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Review: It’s all about the views at Durbanville Hills Restaurant

Durbanville Hills Restaurant on the well-known wine estate boasts great rolling hills and sweeping views down to Blouberg, says Greg Landman.

Food

This is typical winelands bistro fare with some imaginative twists. Oysters done two ways are a good way to start, either as they come from the ocean, with a drop of Tabasco and squeeze of fresh lemon, or wrapped in Parma ham and deep fried. The braised pork belly is delicious, without being cooked to a frazzle, but the fact that it is cool in the centre betrays that it was made some time before (the waiter warns not to touch the plate as it is hot). The portion is also very small, even taking into account it’s a starter. The smoked duck breast doesn’t have this problem as it is served cold with homemade chutney and a baby-leaf salad. Twice-baked butternut and cumin soufflé should do nicely for a vegetarian, as would the main course of creamy parmesan polenta with a slow-cooked tomato and wild mushroom sauce.

Durbanville Hills Restaurant. Photo courtesy of the restaurant.

Durbanville Hills Restaurant. Photo courtesy of the restaurant.

The chicken phyllo pie would have been better done in normal pastry as the phyllo is soggy on the bottom, a problem with this kind of pastry, especially when re-heated. The accompanying garden salad with crunchy red onions, baby tomatoes and interesting greens is a fresh as can be, anointed with a delicious dressing, if somewhat more lavishly than necessary. To finish the meal, chocolate lava pudding with white chocolate and pistachio fudge is intensely rich and should satisfy a sweet tooth very nicely.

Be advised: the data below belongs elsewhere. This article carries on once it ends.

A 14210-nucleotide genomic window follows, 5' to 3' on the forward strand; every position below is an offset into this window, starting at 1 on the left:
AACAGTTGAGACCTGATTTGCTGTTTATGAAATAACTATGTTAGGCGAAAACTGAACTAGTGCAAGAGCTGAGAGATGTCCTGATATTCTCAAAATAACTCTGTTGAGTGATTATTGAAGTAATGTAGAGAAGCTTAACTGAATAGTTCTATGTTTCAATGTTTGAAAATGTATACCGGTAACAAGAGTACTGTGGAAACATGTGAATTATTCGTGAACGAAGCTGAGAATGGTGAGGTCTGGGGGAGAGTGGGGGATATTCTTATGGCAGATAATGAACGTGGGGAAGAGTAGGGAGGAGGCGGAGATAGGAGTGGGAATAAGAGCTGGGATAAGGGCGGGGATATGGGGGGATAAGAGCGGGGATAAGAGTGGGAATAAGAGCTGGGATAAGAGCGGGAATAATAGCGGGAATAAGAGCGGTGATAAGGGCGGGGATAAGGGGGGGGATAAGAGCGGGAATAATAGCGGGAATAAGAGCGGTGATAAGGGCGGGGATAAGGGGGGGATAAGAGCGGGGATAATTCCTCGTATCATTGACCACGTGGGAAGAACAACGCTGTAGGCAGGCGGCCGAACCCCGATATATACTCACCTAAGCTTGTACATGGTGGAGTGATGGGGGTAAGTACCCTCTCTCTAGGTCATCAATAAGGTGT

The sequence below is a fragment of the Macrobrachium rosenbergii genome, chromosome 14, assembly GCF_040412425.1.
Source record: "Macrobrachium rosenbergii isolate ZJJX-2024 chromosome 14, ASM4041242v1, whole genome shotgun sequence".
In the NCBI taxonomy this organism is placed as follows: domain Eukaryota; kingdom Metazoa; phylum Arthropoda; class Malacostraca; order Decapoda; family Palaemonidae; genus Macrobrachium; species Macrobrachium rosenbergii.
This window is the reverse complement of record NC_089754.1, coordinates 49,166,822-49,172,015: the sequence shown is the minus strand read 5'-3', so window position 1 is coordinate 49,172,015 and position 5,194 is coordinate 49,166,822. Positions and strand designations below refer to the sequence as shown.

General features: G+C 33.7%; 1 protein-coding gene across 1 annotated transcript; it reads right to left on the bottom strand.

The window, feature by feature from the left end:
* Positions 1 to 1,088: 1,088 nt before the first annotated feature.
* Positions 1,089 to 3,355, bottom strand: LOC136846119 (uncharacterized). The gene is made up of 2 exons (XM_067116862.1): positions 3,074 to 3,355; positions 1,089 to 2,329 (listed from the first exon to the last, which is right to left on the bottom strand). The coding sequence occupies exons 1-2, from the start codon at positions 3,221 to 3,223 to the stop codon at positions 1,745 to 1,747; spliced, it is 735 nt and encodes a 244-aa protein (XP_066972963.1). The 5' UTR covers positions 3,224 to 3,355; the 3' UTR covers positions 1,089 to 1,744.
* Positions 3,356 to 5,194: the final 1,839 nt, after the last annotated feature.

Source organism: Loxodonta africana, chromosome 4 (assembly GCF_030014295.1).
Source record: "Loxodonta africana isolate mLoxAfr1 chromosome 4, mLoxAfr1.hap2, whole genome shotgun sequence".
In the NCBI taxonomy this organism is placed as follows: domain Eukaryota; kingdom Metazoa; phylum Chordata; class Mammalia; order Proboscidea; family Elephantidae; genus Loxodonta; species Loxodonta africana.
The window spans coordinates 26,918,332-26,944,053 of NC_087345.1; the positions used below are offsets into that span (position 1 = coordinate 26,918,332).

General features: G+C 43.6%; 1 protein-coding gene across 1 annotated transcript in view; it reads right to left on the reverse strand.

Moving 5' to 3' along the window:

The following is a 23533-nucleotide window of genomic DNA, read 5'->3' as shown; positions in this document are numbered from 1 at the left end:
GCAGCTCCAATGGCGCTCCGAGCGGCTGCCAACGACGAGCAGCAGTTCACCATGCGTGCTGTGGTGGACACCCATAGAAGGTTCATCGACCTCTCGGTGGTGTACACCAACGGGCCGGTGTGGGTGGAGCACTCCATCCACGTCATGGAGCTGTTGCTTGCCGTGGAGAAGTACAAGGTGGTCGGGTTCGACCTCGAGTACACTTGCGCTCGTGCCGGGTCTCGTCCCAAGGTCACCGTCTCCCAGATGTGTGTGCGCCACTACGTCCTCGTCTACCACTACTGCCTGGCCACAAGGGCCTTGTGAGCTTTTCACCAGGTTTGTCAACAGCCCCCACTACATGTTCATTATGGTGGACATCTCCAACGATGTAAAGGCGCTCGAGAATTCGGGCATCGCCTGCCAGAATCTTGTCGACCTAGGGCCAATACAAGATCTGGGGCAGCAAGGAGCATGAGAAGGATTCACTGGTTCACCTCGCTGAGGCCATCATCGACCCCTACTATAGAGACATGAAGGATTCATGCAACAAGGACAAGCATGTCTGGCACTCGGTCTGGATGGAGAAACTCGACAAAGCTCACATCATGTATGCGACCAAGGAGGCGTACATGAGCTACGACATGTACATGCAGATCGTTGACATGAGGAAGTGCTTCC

Drinks

Only the famous Durbanville Hills wines are available, at reasonable prices, by the glass or bottle. No BYO.

Durbanville Hills Restaurant. Photo courtesy of the restaurant.

Durbanville Hills Restaurant. Photo courtesy of the restaurant.

Ambience

In terms of position, this place is right up there with the best, with sweeping views down to the distant Atlantic at Blouberg and Table Mountain on the left. In summer, great rolling hills – a sea of vines – add to the appeal. The huge double-volume ceilings and the size of the restaurant do not encourage quiet tête-à-têtes. Day-time dining is better and, when the wind is not pumping, the outside deck is quite spectacular.

Durbanville Hills Restaurant. Photo courtesy of the restaurant.

Durbanville Hills Restaurant. Photo courtesy of the restaurant.

Service

Service is very smooth and attentive without hovering.

Durbanville Hills Restaurant. Photo courtesy of the restaurant.

Durbanville Hills Restaurant. Photo courtesy of the restaurant.

And…

Do a wine tasting before your meal and go along with the very good wine pairings suggested with each dish.

Eat Out critics dine anonymously and pay for their meals in full. Read our editorial policy here.

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